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Dustin Snipes

Photographing Underwater

Everything is more difficult underwater. Not only are you thinking about lighting, grip equipment, lenses, also have to worry about the whole lack of air thing and being a bit more weightless than usual. I dont usually encounter this on a day to day basis so preparation for this type of shoot is a little bit more involved than usual.

On top of the fact that you are shooting with artificial lighting and a subject that is moving, you also have to take into account that you will usually be wearing goggles or a mask with a snorkel that gets in the way. The underwater housing that keeps your camera dry is super awkward and bulky and on top of that your camera is trying to float up so you either have to compensate by swimming down harder or use something to weigh it down. I ended up adding a 15 lb sandbag to the underwater camera “bag” to help keep it from floating up and ruining my composition.

As time went on it also became more difficult to stay underwater so I placed two sandbags on the bottom of the pool and put my feet through the hand straps to keep me in place while I took a few shots. Then came up for air and repeat. This helped me get a lower angle and to help me keep her in the middle of the black background we placed into the water.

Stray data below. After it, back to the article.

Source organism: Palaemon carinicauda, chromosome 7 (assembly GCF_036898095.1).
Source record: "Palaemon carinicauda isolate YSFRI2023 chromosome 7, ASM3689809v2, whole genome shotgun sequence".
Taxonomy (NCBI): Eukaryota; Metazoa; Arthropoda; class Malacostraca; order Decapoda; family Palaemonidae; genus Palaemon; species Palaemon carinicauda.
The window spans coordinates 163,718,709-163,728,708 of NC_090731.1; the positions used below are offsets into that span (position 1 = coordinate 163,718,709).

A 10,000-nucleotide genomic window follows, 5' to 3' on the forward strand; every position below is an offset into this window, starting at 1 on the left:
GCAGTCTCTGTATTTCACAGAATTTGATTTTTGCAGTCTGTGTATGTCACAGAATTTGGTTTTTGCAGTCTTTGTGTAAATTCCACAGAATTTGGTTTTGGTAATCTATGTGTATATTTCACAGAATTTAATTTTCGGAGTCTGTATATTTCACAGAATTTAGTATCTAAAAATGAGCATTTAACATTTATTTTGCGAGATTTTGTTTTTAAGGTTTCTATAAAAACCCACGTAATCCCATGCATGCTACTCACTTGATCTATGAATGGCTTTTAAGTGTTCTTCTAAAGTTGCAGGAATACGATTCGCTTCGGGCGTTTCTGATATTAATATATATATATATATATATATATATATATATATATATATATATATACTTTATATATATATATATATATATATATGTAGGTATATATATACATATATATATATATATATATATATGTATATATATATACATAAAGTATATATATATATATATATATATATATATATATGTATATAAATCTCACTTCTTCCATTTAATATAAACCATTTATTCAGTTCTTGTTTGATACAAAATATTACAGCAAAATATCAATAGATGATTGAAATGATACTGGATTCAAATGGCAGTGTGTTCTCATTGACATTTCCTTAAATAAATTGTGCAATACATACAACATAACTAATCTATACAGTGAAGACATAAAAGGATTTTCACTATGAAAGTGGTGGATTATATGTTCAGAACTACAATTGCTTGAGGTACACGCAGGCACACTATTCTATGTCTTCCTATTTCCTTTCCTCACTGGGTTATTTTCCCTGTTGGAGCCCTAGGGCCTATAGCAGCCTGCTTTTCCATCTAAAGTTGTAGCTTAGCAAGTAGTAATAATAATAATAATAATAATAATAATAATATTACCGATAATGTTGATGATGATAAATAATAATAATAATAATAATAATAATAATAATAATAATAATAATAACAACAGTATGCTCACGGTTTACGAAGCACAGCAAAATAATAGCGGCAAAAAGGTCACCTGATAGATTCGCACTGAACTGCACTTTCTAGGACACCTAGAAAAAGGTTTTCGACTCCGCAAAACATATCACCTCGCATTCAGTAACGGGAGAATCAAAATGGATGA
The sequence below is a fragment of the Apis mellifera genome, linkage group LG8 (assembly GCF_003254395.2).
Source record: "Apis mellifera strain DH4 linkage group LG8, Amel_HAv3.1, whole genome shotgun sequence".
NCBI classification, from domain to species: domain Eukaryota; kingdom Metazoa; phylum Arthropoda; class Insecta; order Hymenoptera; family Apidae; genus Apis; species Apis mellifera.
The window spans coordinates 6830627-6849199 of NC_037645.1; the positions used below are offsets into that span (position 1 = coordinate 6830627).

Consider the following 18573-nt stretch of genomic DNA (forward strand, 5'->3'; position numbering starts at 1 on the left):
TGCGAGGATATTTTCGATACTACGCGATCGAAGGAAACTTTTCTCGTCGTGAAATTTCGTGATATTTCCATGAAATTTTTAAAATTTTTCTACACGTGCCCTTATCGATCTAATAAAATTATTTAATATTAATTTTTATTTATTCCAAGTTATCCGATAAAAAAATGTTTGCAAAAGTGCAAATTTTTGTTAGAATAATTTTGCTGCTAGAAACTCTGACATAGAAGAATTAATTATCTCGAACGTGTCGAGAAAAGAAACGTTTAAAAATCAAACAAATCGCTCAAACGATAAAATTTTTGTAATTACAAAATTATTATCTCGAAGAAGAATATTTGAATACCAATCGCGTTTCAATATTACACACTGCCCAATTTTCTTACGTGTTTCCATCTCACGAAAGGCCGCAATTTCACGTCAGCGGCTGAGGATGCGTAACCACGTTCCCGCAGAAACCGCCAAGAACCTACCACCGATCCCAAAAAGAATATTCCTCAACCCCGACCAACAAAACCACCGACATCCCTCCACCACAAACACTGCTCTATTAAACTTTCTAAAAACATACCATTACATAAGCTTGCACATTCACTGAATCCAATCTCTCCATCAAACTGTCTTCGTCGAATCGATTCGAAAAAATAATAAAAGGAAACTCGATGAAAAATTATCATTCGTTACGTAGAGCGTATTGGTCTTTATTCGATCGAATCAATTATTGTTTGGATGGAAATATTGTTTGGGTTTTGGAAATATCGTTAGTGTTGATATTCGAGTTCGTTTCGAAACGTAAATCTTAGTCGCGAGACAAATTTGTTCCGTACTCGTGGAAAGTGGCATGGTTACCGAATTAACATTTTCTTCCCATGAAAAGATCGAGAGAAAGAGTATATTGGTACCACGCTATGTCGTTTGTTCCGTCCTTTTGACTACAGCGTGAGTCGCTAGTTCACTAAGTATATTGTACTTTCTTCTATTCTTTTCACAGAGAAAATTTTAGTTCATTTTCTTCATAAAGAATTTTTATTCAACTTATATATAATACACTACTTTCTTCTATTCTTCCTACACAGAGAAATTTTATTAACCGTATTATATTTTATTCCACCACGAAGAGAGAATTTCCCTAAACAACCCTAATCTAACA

Another thing to remember is its very hard to check and/or change exposure while underwater. If your subject is 10ft away or 5ft away its going to change your exposure because you’re basically shooting through an oddly colored ND filter while in water and the further they get away from you the more layers of sediment and water there will be, so try to keep your subject the same distance away from you when shooting.


First thing to prepare for when doing an underwater shoot, practice holding your breathe. You are going to need the breath support when you try an underwater shoot of your own. Unless your Michael Phelps or you have a large budget to support hiring someone with scuba equipment to come out (or you have your own), this is what you are stuck doing. Holding your breathe underwater for 1 or 2 shots each pass seems simple until you try to do it over and over for a 2 hour period. This is exactly what I did for this shoot.

I knew I wanted a lot of contrast in this image so I picked a black background, instead of the blue­ish tinted pool walls, this was to make the model stand out more. To do this, I used 2 10x20 black cloth backgrounds that you can buy from Amazon and placed 2 ­ 10ft “speed rails” (from Lowes or Home Depot) in the bottom to keep them straight and to make sure the water didn't move them around too much while we were shooting.

I then placed 2 p65 and 2 p45 reflectors with 4 mobiLED heads on the edge of the pool pointed down at the water hitting the backside of the model to create a nice separation light and also to make the air bubbles stand out a lot more than normal. I knew I wouldn't need any lighting inside the pool because I knew that the ground would supply enough fill light from underneath to compensate. Leaving me with a nice darker area in the middle.


Equipment & Credits

Equipment used:
4 Broncolor mobiLED lights
2 P65 Reflectors
2 P45 Reflectors
2 Broncolor Move 1200 L packs
Nikon D810
Nikon 24­70mm 2.8 lens Broncolor RFS 2.1 Trigger
Ewa­Marine EM U­BXP10 (underwater bag)

Model: McKenna
Photo editor: David Baratta Hair/Makeup: Lauren Lancaster
Video: Jess Clark
Assistants: Jess Clark and Patrick Cain